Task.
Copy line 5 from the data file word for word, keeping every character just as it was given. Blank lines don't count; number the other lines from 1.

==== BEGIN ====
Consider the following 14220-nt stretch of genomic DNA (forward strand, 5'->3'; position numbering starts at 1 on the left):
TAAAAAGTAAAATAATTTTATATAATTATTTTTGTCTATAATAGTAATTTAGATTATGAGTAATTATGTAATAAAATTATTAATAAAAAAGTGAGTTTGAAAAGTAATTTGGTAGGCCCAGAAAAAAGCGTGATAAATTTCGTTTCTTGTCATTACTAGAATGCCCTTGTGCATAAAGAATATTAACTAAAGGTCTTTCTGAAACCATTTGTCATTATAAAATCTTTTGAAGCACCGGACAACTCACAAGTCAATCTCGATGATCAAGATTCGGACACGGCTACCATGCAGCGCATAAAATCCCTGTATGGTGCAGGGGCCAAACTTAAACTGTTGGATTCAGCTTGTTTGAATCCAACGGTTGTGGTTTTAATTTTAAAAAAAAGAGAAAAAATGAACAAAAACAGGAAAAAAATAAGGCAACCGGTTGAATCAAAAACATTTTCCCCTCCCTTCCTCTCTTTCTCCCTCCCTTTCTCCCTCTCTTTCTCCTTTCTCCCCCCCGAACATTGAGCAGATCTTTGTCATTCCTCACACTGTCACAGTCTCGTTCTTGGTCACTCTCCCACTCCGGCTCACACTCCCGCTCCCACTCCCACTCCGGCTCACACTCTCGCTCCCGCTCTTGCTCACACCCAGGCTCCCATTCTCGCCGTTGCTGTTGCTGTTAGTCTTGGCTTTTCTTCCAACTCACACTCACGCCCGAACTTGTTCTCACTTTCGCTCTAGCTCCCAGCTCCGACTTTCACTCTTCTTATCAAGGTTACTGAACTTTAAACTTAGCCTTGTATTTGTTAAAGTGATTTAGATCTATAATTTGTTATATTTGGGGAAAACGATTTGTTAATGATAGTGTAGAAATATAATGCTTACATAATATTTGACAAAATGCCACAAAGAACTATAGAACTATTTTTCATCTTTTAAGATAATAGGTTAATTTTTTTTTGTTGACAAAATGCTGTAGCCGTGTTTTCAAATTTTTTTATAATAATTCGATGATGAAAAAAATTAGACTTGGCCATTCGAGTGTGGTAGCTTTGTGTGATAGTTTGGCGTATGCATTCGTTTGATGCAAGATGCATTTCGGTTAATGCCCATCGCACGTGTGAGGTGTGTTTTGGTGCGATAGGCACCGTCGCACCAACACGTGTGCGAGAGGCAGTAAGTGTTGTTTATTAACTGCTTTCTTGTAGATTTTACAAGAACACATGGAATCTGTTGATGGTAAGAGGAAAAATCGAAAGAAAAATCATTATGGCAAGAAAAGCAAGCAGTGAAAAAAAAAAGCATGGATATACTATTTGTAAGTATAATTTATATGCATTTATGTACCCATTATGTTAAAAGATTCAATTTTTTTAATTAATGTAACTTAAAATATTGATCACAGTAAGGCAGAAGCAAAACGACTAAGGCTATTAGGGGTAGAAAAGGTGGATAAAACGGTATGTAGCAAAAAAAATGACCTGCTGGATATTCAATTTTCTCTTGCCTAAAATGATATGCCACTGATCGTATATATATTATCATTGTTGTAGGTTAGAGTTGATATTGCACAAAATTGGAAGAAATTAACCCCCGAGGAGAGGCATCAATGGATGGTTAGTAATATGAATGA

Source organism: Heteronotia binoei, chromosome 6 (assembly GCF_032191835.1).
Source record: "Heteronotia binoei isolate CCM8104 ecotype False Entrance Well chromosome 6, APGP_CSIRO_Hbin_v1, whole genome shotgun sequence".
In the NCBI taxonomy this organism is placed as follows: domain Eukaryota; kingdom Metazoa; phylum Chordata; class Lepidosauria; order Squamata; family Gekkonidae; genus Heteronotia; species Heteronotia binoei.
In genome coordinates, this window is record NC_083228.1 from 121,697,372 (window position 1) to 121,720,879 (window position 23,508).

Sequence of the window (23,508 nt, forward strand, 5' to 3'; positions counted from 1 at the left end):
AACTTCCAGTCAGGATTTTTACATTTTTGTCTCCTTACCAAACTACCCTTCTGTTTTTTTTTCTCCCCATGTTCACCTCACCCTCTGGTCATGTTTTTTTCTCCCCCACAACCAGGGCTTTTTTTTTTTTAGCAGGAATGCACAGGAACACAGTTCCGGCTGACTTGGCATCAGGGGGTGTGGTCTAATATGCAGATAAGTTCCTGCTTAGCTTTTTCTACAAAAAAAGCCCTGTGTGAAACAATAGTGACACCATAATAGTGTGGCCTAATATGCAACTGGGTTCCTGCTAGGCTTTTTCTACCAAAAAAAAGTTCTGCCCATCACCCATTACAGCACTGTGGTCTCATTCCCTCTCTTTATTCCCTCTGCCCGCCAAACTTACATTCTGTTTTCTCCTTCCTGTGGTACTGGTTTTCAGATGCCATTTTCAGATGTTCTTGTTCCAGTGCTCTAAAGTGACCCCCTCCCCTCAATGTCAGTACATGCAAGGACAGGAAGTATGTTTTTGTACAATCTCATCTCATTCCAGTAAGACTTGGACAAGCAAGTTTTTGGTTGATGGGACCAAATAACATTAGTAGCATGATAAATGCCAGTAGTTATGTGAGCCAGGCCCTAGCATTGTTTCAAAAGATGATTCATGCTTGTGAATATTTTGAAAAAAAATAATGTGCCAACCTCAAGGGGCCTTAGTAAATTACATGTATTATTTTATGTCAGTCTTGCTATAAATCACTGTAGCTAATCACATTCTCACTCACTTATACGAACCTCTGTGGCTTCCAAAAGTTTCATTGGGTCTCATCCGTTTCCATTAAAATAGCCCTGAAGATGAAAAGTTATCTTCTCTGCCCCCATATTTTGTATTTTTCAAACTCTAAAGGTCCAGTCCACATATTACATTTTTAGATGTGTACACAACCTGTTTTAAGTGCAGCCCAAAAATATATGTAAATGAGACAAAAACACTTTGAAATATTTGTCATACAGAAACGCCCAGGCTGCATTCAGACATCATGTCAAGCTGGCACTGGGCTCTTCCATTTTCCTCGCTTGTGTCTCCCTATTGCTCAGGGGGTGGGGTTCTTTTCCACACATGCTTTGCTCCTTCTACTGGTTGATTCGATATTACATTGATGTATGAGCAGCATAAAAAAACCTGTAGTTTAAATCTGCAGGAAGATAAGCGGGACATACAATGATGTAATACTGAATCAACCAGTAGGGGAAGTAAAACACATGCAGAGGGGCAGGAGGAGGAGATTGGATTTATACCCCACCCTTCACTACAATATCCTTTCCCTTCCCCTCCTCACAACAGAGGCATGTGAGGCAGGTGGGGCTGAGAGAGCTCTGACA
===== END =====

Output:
In the NCBI taxonomy this organism is placed as follows: domain Eukaryota; kingdom Metazoa; phylum Chordata; class Lepidosauria; order Squamata; family Gekkonidae; genus Heteronotia; species Heteronotia binoei.